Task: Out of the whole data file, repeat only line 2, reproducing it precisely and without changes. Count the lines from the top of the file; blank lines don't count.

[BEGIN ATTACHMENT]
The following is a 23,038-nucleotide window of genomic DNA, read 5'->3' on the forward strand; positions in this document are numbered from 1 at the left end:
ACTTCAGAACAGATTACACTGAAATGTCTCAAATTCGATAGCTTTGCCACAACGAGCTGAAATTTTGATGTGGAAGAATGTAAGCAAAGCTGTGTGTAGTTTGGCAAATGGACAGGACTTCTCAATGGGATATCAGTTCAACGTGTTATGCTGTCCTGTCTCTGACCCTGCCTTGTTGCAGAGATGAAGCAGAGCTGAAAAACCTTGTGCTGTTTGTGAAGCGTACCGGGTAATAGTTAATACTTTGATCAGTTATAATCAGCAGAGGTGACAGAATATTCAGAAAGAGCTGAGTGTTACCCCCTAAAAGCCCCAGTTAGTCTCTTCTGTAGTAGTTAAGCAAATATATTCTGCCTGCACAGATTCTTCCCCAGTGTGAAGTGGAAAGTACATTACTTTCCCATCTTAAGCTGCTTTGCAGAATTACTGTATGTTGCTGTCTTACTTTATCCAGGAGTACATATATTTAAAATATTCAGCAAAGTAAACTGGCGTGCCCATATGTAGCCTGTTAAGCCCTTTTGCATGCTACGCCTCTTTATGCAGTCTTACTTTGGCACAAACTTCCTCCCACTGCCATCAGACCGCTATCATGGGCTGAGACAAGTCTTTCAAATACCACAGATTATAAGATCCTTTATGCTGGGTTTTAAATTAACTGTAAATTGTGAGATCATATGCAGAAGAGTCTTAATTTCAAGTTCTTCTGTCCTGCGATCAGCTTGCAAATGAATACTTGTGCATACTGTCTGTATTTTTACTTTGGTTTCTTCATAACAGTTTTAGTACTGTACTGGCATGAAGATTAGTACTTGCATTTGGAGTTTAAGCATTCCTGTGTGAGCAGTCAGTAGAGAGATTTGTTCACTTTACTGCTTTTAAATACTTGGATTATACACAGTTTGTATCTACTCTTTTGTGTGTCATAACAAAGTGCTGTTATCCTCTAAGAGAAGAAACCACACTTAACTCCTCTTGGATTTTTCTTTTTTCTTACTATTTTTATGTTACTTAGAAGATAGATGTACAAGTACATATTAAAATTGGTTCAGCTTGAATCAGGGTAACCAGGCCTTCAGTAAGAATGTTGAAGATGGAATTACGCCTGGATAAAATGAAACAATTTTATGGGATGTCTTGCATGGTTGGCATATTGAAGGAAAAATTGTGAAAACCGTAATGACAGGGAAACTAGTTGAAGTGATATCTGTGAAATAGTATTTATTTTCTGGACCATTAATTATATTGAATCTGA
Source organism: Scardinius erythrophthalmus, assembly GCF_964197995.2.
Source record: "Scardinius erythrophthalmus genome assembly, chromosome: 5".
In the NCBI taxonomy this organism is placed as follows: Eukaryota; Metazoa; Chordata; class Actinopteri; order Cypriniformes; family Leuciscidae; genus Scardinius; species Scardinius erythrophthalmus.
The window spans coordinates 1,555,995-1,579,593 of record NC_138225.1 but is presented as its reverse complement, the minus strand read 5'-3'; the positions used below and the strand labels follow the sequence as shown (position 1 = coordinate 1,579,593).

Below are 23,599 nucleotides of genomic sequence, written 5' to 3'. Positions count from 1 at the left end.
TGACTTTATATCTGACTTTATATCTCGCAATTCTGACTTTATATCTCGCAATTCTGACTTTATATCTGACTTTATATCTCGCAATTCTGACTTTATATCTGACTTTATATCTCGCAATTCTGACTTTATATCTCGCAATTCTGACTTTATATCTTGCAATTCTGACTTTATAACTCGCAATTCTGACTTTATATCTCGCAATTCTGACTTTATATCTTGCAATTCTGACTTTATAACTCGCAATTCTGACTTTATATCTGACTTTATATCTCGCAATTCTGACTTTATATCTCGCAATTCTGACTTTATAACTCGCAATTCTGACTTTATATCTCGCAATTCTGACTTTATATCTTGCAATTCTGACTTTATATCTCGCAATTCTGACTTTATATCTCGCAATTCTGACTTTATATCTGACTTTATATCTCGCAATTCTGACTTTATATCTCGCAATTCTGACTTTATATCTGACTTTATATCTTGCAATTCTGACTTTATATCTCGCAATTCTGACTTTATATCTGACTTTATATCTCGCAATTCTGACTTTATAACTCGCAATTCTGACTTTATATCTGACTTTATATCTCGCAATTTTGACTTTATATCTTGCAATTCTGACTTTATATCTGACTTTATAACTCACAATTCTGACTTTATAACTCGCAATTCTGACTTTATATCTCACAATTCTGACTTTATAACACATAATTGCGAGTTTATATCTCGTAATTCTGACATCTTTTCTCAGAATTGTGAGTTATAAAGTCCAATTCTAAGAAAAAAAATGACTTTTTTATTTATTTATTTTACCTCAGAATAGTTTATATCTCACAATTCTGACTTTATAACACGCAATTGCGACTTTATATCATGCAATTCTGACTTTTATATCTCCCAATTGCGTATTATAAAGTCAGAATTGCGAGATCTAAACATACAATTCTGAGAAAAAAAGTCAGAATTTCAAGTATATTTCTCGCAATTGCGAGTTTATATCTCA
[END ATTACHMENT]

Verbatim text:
ACTTCAGAACAGATTACACTGAAATGTCTCAAATTCGATAGCTTTGCCACAACGAGCTGAAATTTTGATGTGGAAGAATGTAAGCAAAGCTGTGTGTAGTTTGGCAAATGGACAGGACTTCTCAATGGGATATCAGTTCAACGTGTTATGCTGTCCTGTCTCTGACCCTGCCTTGTTGCAGAGATGAAGCAGAGCTGAAAAACCTTGTGCTGTTTGTGAAGCGTACCGGGTAATAGTTAATACTTTGATCAGTTATAATCAGCAGAGGTGACAGAATATTCAGAAAGAGCTGAGTGTTACCCCCTAAAAGCCCCAGTTAGTCTCTTCTGTAGTAGTTAAGCAAATATATTCTGCCTGCACAGATTCTTCCCCAGTGTGAAGTGGAAAGTACATTACTTTCCCATCTTAAGCTGCTTTGCAGAATTACTGTATGTTGCTGTCTTACTTTATCCAGGAGTACATATATTTAAAATATTCAGCAAAGTAAACTGGCGTGCCCATATGTAGCCTGTTAAGCCCTTTTGCATGCTACGCCTCTTTATGCAGTCTTACTTTGGCACAAACTTCCTCCCACTGCCATCAGACCGCTATCATGGGCTGAGACAAGTCTTTCAAATACCACAGATTATAAGATCCTTTATGCTGGGTTTTAAATTAACTGTAAATTGTGAGATCATATGCAGAAGAGTCTTAATTTCAAGTTCTTCTGTCCTGCGATCAGCTTGCAAATGAATACTTGTGCATACTGTCTGTATTTTTACTTTGGTTTCTTCATAACAGTTTTAGTACTGTACTGGCATGAAGATTAGTACTTGCATTTGGAGTTTAAGCATTCCTGTGTGAGCAGTCAGTAGAGAGATTTGTTCACTTTACTGCTTTTAAATACTTGGATTATACACAGTTTGTATCTACTCTTTTGTGTGTCATAACAAAGTGCTGTTATCCTCTAAGAGAAGAAACCACACTTAACTCCTCTTGGATTTTTCTTTTTTCTTACTATTTTTATGTTACTTAGAAGATAGATGTACAAGTACATATTAAAATTGGTTCAGCTTGAATCAGGGTAACCAGGCCTTCAGTAAGAATGTTGAAGATGGAATTACGCCTGGATAAAATGAAACAATTTTATGGGATGTCTTGCATGGTTGGCATATTGAAGGAAAAATTGTGAAAACCGTAATGACAGGGAAACTAGTTGAAGTGATATCTGTGAAATAGTATTTATTTTCTGGACCATTAATTATATTGAATCTGA